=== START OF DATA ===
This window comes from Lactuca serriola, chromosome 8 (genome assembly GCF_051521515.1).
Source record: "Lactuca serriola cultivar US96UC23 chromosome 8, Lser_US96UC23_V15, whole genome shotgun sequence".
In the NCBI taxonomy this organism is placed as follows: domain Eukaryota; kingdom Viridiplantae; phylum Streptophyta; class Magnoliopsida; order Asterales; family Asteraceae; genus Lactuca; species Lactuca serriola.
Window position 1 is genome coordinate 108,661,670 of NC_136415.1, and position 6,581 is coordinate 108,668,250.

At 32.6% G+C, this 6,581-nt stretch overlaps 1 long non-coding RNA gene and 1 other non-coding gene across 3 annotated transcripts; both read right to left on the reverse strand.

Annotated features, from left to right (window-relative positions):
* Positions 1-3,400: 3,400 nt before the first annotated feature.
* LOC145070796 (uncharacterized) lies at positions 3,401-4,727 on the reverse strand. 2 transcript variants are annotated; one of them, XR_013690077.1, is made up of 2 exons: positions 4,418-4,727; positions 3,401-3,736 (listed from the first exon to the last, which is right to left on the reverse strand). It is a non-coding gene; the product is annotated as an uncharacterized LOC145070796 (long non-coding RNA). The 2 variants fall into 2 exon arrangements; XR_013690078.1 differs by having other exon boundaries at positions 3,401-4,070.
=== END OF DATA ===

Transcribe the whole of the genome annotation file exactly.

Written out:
This window comes from Lactuca serriola, chromosome 8 (genome assembly GCF_051521515.1).
Source record: "Lactuca serriola cultivar US96UC23 chromosome 8, Lser_US96UC23_V15, whole genome shotgun sequence".
In the NCBI taxonomy this organism is placed as follows: domain Eukaryota; kingdom Viridiplantae; phylum Streptophyta; class Magnoliopsida; order Asterales; family Asteraceae; genus Lactuca; species Lactuca serriola.
Window position 1 is genome coordinate 108,661,670 of NC_136415.1, and position 6,581 is coordinate 108,668,250.

At 32.6% G+C, this 6,581-nt stretch overlaps 1 long non-coding RNA gene and 1 other non-coding gene across 3 annotated transcripts; both read right to left on the reverse strand.

Annotated features, from left to right (window-relative positions):
* Positions 1-3,400: 3,400 nt before the first annotated feature.
* LOC145070796 (uncharacterized) lies at positions 3,401-4,727 on the reverse strand. 2 transcript variants are annotated; one of them, XR_013690077.1, is made up of 2 exons: positions 4,418-4,727; positions 3,401-3,736 (listed from the first exon to the last, which is right to left on the reverse strand). It is a non-coding gene; the product is annotated as an uncharacterized LOC145070796 (long non-coding RNA). The 2 variants fall into 2 exon arrangements; XR_013690078.1 differs by having other exon boundaries at positions 3,401-4,070.